The number of young children prescribed powerful stimulant medications to treat ADHD has surged in WA by more than 40 per cent in the past five years.
Government figures reveal that 2853 WA children under the age of 12 were on drugs to treat attention deficit hyperactivity disorder last year – including 223 aged two to six – compared with 2003 children in 2008.
The number of adults using medication rose 47 per cent, while the number of 12-to-16-year-olds on the drugs fell 5 per cent.
The Department of Human Services figures were obtained by the activist group Citizens Committee on Human Rights, which campaigns against the use of ADHD medication.
They show 62,000 children under 17 were prescribed medication such as Ritalin and dexamphetamine last year, costing the Pharmaceutical Benefits Scheme $28.6 million.
Experts are divided over the issue, with some arguing children are being diagnosed and treated for ADHD for convenience. Others say they are being undertreated.
Child psychiatrist Jon Jur- eidini, from the University of Adelaide, said some doctors were grossly overprescribing the drugs to children, including pre-schoolers.
He said ADHD had become a homogenous label for children with complex and varied psychological and behavioural issues. He had concerns that ADHD medication affected children’s growth and eating and sleeping patterns.
“There are two to six-year-olds with profound behaviour problems but I’m not convinced diagnosing them with ADHD and medicating them should be the response.” Perth psychiatrist Roger Paterson, who is on the professional advisory committee of WA’s Learning and Attentional Disorders Society, said it was encouraging that stimulant medication was used more because there had been concerns about under-treatment.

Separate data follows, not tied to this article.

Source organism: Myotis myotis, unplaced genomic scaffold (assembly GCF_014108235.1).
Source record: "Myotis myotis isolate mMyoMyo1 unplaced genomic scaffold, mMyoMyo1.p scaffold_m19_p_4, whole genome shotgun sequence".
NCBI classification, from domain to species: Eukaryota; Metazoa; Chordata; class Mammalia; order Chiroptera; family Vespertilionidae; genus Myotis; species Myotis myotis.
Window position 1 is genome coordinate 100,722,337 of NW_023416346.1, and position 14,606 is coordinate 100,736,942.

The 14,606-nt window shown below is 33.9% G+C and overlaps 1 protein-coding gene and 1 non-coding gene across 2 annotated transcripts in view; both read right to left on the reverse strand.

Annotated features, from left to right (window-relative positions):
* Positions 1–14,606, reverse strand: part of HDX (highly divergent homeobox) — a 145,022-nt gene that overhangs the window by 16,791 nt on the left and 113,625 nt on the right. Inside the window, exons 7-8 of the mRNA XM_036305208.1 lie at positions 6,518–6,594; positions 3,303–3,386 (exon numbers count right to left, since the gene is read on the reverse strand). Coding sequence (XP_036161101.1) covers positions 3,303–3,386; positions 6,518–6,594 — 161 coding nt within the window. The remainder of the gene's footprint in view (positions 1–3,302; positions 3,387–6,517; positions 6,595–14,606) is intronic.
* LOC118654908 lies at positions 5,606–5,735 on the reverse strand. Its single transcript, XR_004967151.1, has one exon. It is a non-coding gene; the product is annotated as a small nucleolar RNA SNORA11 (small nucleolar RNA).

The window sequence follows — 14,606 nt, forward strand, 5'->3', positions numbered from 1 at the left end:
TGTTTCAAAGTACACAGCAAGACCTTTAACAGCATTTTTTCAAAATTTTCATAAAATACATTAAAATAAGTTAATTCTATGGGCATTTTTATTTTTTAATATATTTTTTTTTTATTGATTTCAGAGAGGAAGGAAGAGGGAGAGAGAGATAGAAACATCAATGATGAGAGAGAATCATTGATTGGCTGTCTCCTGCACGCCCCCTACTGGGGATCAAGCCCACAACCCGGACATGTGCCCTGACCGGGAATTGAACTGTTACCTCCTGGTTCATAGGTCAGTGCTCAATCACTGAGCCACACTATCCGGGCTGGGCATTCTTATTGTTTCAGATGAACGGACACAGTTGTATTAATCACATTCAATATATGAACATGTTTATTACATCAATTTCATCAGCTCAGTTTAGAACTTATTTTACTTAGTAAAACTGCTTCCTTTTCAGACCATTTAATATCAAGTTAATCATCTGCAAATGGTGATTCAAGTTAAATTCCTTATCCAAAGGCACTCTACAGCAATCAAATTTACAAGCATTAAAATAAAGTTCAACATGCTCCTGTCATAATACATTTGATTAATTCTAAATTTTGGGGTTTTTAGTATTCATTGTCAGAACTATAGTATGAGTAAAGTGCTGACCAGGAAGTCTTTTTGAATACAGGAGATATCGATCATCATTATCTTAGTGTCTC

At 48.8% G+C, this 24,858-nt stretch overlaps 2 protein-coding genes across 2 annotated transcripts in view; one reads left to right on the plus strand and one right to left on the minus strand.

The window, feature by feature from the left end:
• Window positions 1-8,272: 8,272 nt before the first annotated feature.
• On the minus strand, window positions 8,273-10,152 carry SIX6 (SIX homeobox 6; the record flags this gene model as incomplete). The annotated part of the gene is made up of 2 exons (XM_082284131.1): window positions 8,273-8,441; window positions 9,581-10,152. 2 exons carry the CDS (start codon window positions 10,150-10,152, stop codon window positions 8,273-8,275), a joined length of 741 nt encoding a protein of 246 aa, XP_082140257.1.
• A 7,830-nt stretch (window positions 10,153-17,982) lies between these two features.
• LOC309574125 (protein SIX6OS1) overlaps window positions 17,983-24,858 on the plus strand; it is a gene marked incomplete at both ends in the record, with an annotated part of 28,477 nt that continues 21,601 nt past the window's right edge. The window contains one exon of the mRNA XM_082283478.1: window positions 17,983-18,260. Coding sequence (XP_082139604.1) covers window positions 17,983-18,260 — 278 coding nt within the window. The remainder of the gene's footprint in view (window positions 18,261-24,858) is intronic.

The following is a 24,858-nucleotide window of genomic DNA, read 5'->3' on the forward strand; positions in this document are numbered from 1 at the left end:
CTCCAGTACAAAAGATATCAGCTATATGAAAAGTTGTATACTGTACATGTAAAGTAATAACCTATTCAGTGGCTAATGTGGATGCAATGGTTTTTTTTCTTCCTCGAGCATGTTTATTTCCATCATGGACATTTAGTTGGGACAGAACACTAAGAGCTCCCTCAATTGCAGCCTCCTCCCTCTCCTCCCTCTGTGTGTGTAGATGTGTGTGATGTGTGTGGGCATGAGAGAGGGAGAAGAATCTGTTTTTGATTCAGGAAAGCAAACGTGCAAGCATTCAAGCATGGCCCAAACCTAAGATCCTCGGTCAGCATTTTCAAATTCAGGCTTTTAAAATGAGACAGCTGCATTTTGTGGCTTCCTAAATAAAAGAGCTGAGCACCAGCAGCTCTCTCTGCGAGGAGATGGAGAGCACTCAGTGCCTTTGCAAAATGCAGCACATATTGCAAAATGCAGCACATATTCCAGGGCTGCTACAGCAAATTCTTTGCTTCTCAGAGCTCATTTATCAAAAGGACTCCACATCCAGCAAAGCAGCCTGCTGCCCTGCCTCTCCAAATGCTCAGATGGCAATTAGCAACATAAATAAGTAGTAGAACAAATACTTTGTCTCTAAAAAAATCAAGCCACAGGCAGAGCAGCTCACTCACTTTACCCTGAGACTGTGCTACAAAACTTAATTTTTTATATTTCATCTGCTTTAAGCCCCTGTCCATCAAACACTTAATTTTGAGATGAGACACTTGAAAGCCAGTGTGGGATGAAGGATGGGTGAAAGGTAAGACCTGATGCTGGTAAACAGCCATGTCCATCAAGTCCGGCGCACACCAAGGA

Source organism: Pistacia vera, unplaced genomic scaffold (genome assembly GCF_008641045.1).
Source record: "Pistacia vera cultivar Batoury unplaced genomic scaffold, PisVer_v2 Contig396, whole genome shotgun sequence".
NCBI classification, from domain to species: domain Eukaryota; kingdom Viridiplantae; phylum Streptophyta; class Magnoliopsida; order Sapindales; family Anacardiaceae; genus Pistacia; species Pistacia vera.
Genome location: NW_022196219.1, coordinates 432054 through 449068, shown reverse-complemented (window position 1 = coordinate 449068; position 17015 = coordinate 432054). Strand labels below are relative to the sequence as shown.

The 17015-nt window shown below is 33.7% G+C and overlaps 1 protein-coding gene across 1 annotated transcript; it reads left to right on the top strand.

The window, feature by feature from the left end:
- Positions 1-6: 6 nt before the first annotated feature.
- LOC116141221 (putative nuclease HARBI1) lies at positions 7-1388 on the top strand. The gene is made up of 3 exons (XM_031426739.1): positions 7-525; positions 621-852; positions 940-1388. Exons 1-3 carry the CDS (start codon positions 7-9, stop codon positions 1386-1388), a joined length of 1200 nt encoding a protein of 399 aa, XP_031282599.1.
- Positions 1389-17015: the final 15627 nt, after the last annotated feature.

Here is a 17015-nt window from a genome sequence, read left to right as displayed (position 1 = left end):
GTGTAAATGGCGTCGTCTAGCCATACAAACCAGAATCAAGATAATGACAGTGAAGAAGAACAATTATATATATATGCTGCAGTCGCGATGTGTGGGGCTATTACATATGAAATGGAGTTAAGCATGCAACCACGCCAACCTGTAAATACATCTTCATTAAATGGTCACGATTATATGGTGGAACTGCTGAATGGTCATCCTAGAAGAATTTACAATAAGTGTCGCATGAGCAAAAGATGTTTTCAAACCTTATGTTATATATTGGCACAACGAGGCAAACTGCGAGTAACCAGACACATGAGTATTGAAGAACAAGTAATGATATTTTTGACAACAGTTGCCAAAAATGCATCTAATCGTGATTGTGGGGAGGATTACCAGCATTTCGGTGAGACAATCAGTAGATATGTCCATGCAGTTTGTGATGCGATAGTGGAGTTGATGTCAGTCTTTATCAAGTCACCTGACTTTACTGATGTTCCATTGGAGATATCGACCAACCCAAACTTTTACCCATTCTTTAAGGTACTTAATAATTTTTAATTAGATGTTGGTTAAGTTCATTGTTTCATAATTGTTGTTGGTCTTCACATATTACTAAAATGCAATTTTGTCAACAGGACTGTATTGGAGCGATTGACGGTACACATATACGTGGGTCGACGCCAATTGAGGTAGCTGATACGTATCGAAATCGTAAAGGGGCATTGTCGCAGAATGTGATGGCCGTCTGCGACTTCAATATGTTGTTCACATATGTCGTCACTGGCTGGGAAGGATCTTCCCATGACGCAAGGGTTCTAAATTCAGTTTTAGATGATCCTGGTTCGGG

He said the National Health and Medical Research Council estimated that 5 per cent of children had ADHD but WA Health Department data showed only 1.3 per cent of the State’s children were on medication.
“Stimulant medications such as dexamphetamine and methylphenidate are an important part of a multi-modal treatment package for ADHD,” Dr Paterson said.
“If ADHD remains untreated, there can be severe long-term consequences such as academic failure, emotional and behavioural disturbance, substance abuse and widespread difficulties in adult relationships and employment.”
LADS president Marian Mau-ghan said everyone with ADHD should be able to get treatment, which could include medication.
“The under-treatment suggests some people may be deterred from seeking treatment for what is a recognised medical condition due to ill-informed information and comment,” she said.
This article first appeared on ‘The West Australian’ on 19 December 2014.